In the fiscal year ending Sept. 30, 2011, the DOJ reported that it recovered $3 billion under the False Claims Act—$2.8 billion of which was brought in under the act’s whistleblower provisions. (Under the False Claims Act, private citizen whistleblowers can bring qui tam lawsuits on behalf of the government and receive up to 30 percent of the government’s recovery. Low had lobbied for years for an analogous whistleblower program in the criminal antitrust area.)
The Leahy-Grassley legislation is based on recommendations outlined in a July 2011 Government Accountability Office (GAO) report that was mandated in 2010 upon re-enactment of the Antitrust Criminal Penalty Enhancement and Reform Act, a DOJ program that offers leniency to individuals and companies that self-report criminal cartel activity. To compile the report, the GAO interviewed key stakeholders including the legal director of the GAO, members of the Securities and Exchange Commission’s rulemaking team, officials from the Occupational Safety & Health Administration’s Office of the Whistleblower Protection Program, and officials who handle the IRS’s and DOJ Civil Division’s whistleblower rewards programs.
All key stakeholders who had a position supported civil anti-retaliatory provisions to cover employees who report criminal antitrust violations.
However, 11 of the 21 key stakeholders and DOJ officials, did not support financial rewards for such whistleblowers.
The main concern voiced by the DOJ Antitrust Division’s deputy assistant attorney general for criminal enforcement was that giving whistleblowers a financial incentive would undermine their credibility before a jury.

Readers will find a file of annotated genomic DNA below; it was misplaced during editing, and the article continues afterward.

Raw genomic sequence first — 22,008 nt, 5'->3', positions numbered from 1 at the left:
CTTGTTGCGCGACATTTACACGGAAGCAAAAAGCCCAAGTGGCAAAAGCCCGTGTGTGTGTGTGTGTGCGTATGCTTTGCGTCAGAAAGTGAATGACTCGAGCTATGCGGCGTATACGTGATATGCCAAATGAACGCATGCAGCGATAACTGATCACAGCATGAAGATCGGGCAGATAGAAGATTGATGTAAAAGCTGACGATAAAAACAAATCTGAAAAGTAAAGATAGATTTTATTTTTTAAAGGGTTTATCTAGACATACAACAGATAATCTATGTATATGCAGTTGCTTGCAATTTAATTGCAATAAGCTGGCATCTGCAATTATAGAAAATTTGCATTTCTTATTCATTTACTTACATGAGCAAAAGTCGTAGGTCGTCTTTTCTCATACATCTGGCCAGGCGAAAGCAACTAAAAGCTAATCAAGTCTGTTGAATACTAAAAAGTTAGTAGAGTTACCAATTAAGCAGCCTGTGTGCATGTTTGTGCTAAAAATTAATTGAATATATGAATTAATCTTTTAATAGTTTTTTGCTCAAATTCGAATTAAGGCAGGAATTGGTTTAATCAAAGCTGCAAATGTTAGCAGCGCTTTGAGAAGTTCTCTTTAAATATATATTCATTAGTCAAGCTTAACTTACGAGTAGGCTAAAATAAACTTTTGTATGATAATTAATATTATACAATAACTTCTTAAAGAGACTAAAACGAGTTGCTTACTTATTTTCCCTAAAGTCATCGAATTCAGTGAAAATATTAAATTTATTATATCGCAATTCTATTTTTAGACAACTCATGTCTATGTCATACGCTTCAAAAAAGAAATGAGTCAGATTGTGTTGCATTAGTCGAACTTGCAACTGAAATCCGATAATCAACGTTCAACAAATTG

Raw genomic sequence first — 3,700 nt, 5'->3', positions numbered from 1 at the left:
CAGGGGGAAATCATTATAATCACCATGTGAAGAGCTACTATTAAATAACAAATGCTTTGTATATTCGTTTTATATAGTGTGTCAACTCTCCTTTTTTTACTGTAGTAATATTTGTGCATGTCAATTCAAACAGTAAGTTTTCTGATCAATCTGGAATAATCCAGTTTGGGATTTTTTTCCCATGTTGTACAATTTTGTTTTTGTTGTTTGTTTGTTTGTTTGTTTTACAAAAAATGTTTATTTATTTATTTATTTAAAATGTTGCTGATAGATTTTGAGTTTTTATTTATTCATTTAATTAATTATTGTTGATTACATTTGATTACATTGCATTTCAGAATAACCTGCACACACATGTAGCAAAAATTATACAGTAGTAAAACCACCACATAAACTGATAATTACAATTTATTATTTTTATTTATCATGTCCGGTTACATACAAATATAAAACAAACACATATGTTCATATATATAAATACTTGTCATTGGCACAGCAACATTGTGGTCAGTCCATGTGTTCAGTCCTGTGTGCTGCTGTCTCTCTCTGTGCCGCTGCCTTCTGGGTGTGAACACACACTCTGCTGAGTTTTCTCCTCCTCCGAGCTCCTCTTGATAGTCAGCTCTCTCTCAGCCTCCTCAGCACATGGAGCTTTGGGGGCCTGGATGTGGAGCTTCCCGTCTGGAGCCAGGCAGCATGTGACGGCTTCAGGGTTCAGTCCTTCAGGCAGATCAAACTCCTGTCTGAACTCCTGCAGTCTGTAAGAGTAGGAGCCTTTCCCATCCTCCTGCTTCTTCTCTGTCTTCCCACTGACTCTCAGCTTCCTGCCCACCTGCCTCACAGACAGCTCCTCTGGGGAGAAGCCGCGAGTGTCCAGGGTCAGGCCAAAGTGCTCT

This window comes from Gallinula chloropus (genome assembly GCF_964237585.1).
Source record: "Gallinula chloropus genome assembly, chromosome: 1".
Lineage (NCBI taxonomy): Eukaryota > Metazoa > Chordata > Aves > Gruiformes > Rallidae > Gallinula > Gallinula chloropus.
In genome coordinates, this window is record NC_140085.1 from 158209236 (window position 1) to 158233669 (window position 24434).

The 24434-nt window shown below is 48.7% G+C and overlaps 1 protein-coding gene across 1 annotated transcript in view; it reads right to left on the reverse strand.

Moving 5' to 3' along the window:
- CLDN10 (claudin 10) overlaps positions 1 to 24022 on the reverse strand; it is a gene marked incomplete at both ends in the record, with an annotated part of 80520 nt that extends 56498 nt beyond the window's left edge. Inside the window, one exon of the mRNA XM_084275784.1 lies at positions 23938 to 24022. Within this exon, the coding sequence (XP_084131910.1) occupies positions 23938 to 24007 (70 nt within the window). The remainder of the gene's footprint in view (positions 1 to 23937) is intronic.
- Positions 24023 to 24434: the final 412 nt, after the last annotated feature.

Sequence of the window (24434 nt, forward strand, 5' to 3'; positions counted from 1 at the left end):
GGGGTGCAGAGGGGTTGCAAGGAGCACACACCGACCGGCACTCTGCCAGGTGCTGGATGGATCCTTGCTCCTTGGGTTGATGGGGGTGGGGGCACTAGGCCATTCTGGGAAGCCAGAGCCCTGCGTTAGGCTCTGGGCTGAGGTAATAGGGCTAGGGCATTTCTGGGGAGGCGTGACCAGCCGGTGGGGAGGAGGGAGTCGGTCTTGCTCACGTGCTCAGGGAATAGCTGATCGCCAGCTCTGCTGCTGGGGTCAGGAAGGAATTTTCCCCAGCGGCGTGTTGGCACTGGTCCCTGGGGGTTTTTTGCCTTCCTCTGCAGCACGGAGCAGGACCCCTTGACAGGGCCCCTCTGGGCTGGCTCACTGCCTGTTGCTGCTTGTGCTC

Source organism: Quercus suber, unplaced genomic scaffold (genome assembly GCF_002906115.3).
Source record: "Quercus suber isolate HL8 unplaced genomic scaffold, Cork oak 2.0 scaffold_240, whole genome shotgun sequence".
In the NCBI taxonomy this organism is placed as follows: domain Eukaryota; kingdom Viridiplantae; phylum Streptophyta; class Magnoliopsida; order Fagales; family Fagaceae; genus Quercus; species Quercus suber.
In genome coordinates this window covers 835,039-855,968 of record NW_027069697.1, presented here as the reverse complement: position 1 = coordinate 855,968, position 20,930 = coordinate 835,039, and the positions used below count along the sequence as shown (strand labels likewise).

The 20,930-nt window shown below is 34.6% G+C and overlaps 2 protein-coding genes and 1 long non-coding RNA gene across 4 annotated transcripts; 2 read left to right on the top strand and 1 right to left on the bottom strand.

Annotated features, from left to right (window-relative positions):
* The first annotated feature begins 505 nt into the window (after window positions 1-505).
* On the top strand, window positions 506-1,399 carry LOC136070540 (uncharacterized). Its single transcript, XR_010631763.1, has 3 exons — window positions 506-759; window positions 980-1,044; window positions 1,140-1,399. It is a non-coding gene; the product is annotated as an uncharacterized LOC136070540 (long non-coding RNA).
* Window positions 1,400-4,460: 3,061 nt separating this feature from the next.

Eight stakeholders said a reward could result in claims that do not lead to criminal prosecution because of whistleblowers who lack sufficient information or who make fraudulent claims.
A defense attorney the GAO interviewed said a reward could undermine internal compliance programs. Recently, this has been a central concern for companies evaluating the impact of the Dodd-Frank Act’s whistleblower provision.
Several key stakeholders also said administering such a rewards program would require additional resources.
Because DOJ officials said in the report that around 90 percent of criminal antitrust prosecutions settle without going to trial, Schnell says witness credibility before a jury doesn’t seem to be a big issue. He says there are ways to discourage false tips—in other whistleblower regimes, whistleblowers who reported false tips were prosecuted. Schnell also points to studies such as a 2011 Ethics Resource Center whistleblower study that found only 18 percent of whistleblowers reported externally, and 84 percent of those whistleblowers first tried to report to their employers.
Both Schnell and Low concede that without the support of the GAO and the relevant DOJ officials, a financial bounty provision would be hard to pass in Congress.
“From a political standpoint, this is a good first step, but it’s really kind of a Pyrrhic victory in that I don’t think it’s going to accomplish much as drafted,” Schnell says. “But maybe it will get us that much closer to the next go-around where they make this a true whistleblower provision.”